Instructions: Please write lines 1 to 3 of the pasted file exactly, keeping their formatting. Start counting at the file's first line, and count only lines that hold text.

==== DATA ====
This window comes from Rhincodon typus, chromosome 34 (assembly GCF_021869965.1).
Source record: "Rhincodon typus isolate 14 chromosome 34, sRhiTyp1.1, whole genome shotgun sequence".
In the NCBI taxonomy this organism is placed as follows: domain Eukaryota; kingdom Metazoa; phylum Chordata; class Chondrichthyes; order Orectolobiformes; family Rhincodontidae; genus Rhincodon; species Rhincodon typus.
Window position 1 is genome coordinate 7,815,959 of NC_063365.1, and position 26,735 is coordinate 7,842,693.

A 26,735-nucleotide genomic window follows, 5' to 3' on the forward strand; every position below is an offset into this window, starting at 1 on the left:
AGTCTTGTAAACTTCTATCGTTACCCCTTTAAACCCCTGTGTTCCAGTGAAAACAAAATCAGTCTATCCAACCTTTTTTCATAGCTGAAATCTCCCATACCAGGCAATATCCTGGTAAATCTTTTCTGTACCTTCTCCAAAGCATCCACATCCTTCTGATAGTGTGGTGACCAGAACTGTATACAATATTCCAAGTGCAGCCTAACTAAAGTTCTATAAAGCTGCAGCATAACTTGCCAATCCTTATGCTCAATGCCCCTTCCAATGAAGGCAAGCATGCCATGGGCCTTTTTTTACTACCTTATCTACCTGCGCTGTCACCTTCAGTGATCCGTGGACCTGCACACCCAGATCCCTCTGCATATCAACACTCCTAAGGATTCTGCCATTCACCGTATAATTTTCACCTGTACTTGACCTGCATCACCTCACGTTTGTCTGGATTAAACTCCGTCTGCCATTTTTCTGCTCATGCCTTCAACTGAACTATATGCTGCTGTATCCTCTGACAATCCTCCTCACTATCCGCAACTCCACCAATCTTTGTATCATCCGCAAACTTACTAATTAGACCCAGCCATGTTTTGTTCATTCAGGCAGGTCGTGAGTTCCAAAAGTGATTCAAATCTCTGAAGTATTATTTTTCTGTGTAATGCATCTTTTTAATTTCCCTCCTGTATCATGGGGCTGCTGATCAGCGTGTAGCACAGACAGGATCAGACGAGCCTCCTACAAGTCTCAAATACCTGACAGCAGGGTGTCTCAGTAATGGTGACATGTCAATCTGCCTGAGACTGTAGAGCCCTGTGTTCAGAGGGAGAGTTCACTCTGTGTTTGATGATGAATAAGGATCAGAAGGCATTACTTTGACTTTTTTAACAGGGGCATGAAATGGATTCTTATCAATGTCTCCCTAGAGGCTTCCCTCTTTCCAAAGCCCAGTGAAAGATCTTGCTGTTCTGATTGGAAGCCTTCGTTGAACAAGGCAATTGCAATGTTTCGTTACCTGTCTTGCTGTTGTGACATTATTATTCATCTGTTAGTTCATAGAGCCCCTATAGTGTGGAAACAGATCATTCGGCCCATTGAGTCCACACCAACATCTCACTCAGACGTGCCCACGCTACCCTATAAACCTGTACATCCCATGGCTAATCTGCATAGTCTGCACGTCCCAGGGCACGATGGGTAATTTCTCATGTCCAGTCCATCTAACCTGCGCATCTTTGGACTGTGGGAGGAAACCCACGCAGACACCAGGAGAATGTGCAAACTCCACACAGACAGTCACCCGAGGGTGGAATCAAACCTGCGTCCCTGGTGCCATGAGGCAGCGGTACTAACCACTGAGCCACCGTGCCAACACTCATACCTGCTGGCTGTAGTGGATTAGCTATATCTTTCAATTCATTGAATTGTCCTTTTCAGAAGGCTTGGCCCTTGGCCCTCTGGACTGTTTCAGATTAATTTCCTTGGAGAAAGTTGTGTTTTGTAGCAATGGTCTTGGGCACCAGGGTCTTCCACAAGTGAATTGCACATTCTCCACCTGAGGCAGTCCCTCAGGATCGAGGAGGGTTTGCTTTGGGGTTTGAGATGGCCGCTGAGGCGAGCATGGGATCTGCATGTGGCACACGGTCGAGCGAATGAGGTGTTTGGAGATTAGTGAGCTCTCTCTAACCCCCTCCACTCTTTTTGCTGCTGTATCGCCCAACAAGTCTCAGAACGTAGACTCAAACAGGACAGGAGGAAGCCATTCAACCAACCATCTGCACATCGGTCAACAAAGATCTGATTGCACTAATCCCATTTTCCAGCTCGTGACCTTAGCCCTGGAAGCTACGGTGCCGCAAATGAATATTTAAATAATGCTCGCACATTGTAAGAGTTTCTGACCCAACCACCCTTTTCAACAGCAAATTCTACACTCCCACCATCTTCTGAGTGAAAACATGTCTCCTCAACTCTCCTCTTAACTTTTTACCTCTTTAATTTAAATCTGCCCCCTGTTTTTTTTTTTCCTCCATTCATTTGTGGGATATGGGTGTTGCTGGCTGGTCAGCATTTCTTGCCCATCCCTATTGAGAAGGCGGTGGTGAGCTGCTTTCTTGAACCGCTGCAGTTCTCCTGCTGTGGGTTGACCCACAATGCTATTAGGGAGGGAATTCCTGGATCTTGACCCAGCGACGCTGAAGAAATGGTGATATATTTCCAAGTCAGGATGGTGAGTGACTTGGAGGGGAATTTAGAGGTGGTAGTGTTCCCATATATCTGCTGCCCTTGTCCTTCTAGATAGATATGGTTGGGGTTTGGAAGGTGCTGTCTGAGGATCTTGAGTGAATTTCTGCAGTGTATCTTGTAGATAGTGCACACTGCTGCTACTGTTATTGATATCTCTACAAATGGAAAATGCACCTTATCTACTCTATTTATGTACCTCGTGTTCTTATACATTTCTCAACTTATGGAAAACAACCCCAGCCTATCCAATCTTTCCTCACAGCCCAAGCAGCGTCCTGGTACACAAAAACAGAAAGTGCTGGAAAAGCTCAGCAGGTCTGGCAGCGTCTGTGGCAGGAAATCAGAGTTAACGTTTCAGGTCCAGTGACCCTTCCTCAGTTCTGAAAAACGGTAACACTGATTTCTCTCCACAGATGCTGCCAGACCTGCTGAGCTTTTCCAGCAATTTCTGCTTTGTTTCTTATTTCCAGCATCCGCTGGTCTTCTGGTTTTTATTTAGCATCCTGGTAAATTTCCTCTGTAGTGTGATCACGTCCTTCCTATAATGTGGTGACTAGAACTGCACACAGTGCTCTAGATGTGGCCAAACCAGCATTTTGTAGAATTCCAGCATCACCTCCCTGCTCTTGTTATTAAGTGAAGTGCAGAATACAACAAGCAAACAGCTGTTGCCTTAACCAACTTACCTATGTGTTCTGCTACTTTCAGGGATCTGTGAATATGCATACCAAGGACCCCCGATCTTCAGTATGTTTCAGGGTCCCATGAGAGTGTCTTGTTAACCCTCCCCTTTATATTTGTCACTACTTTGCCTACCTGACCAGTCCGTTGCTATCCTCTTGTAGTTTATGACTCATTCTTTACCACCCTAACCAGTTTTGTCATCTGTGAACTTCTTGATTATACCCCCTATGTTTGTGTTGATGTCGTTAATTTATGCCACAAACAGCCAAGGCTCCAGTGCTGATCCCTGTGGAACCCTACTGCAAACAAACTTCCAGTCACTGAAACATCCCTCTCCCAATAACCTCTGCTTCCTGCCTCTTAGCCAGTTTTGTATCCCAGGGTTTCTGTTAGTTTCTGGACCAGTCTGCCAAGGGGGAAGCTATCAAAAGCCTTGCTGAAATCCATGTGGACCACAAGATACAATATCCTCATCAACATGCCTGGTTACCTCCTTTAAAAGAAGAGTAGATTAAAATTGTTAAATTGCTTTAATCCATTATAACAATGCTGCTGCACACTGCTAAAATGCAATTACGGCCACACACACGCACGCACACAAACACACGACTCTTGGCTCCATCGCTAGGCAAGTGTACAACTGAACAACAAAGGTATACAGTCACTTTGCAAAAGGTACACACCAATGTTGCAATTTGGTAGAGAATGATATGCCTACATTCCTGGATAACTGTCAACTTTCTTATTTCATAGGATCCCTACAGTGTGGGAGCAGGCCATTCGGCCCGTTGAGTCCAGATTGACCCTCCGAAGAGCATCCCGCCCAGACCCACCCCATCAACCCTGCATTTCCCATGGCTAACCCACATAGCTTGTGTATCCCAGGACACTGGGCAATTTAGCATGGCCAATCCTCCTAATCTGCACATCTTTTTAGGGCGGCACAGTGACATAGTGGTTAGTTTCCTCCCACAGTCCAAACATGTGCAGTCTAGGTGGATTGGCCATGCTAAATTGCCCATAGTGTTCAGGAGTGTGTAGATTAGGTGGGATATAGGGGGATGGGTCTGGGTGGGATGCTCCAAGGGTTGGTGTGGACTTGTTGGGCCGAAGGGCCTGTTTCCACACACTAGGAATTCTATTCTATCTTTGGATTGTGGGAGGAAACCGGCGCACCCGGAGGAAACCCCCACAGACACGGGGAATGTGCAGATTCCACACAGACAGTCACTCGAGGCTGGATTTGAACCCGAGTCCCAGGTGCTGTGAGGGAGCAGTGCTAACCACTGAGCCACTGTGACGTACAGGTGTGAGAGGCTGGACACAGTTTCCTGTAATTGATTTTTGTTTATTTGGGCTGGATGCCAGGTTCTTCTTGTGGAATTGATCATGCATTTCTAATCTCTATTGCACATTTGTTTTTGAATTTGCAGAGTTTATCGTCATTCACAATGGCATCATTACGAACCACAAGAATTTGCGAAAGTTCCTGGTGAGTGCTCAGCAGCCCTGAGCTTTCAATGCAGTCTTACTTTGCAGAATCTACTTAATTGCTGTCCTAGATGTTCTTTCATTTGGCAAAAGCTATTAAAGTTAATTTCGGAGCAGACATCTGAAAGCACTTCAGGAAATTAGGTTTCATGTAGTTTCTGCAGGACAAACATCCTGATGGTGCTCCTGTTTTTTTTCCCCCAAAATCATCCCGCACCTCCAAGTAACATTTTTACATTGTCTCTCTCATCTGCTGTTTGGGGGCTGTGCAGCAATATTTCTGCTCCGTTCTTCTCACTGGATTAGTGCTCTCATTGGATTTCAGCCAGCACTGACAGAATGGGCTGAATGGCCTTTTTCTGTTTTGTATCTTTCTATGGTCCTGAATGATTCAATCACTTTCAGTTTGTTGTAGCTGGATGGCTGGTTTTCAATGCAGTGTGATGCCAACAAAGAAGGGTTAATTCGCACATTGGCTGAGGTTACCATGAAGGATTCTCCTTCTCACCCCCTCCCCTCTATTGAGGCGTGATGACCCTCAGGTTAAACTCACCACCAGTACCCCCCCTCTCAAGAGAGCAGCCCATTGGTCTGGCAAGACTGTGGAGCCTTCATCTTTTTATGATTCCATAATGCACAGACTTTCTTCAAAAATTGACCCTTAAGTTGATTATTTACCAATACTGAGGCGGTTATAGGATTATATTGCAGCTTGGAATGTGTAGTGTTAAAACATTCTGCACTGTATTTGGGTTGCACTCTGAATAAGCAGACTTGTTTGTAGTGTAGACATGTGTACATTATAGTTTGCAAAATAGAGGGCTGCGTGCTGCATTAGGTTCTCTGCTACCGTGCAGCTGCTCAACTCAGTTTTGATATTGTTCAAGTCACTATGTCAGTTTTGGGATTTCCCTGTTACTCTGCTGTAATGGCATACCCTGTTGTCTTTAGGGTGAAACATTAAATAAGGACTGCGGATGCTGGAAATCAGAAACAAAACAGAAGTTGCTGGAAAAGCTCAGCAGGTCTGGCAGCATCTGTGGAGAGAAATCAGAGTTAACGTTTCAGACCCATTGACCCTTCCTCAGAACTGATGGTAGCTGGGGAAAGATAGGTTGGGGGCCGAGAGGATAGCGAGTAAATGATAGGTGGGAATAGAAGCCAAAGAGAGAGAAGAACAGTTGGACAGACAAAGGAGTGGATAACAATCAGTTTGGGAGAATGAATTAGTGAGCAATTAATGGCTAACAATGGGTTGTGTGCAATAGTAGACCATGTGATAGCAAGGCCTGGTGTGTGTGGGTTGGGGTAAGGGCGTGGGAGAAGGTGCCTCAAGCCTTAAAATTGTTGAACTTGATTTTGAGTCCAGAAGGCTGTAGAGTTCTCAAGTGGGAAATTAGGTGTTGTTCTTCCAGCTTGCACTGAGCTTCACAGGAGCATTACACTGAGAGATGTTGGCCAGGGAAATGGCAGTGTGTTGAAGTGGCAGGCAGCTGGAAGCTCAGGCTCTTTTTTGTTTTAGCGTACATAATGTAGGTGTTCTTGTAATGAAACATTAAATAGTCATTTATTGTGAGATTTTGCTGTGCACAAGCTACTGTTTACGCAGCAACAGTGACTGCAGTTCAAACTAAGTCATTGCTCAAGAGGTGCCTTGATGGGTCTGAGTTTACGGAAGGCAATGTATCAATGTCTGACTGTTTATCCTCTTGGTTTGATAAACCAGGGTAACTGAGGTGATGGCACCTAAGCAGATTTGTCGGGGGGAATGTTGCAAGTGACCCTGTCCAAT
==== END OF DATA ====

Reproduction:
This window comes from Rhincodon typus, chromosome 34 (assembly GCF_021869965.1).
Source record: "Rhincodon typus isolate 14 chromosome 34, sRhiTyp1.1, whole genome shotgun sequence".
In the NCBI taxonomy this organism is placed as follows: domain Eukaryota; kingdom Metazoa; phylum Chordata; class Chondrichthyes; order Orectolobiformes; family Rhincodontidae; genus Rhincodon; species Rhincodon typus.